Classification society DNV GL on Tuesday (7 January) published an article outlining the details of the carriage ban that will be effective from 1 March:
Now, with the new global 0.50% sulphur limit in force, next on the regulatory timeline is the carriage ban effective from 1 March. From this date, high-sulphur fuel oil (HSFO) cannot be carried in the fuel oil tanks unless the vessel is fitted with an approved equivalent arrangement.
The carriage ban
After deciding on, and adopting, the new global sulphur limit for fuel oil, the discussion started on how to ensure a level playing field and enforcement on the high seas. The solution is the so-called “carriage ban” meaning that unless you have an exhaust gas cleaning system (EGCS), the ship is not allowed to carry any fuel exceeding 0.50% sulphur in the fuel tanks. The rational for the ban is that if you are not allowed to use the fuel, there is no reason to carry it.
Regulation 14.1 of MARPOL Annex VI will now read: The sulphur content of fuel oil used or carried for use on board a ship shall not exceed 0.50% m/m.
While the new sulphur limit took effect on 1 January, the carriage ban will be effective from 1 March 2020. The two-month time gap is by no means introduced as a grace period. The reason for the gap is solely due to the IMO process of adopting new regulations.
The International Air Pollution Prevention Certificate (IAPP)
As part of the MARPOL amendments, the standard format of the IAPP certificate will also change from 1 March. A new tick-off box with the following text will be included in the supplement: For a ship without an equivalent arrangement approved in accordance with regulation 4.1 as listed in paragraph 2.6, the sulphur content of fuel oil carried for use on board the ship shall not exceed 0.50% m/m as documented by bunker delivery notes.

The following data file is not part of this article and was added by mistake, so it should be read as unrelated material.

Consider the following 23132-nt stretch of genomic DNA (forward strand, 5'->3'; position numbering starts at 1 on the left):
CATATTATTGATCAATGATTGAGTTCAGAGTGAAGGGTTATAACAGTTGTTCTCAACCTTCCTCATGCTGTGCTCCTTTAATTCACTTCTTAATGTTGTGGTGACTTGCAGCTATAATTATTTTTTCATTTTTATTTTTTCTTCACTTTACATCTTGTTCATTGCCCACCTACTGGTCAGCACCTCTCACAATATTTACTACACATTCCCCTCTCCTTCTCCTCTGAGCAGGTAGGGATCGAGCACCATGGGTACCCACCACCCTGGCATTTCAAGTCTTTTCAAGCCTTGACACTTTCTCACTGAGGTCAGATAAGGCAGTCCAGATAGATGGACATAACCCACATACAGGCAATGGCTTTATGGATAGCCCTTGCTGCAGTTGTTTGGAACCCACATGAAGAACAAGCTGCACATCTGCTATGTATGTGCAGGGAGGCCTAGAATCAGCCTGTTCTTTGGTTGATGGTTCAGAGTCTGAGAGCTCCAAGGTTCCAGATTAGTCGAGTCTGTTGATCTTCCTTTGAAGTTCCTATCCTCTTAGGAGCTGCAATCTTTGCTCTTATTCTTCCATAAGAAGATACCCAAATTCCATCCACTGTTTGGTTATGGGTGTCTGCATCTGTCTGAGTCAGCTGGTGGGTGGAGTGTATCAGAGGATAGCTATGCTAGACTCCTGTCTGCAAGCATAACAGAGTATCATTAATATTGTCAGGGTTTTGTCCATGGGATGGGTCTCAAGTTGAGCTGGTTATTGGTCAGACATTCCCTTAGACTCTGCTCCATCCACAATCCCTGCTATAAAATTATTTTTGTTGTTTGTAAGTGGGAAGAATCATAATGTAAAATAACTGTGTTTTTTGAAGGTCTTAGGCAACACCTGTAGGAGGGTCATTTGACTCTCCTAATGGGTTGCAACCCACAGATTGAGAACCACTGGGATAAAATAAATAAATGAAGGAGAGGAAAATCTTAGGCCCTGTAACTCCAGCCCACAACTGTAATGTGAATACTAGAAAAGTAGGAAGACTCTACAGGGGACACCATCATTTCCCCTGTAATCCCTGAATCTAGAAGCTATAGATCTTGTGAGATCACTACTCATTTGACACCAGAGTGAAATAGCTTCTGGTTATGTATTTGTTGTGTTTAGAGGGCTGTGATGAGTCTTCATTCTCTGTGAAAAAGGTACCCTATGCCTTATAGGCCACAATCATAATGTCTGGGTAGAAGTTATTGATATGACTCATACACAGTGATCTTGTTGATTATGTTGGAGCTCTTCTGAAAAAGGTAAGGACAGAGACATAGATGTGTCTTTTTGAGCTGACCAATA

The IAPP certificate is required to be re-issued in the new format no later than the first IAPP survey after 1 March, being the annual, intermediate or renewal survey. If, for other reasons, the certificate is to be re-issued after this date, it will be in the new format.
With the carriage ban in place, PSC will have the opportunity to sample and verify the sulphur content of fuel carried for use to verify compliance with the new sulphur limit.
When verifying the sulphur content of samples taken on board, as opposed to the MARPOL sample taken during bunkering, a 95% confidence interval has been given. This means that a sulphur content of up to 0.53% may be accepted as compliant when testing such samples. This is to ensure that ships are not unjustly penalized for marginal excess in sulphur content beyond their control. (MEPC.1/Circ.882).
Compliance is the only option
For vessels without any approved equivalent arrangements in place, in case of any remaining HSFO from before 1 January, this needs to be dealt with before 1 March. In case removing the fuel in time isn’t feasible, flag and ports state should be contacted to agree on contingency measures (ref. MEPC.1/Circ.881).
All MEPC documents available on DNV GL’s sulphur cap pages
Photo credit: International Maritime Organisation
Published: 11 February, 2020
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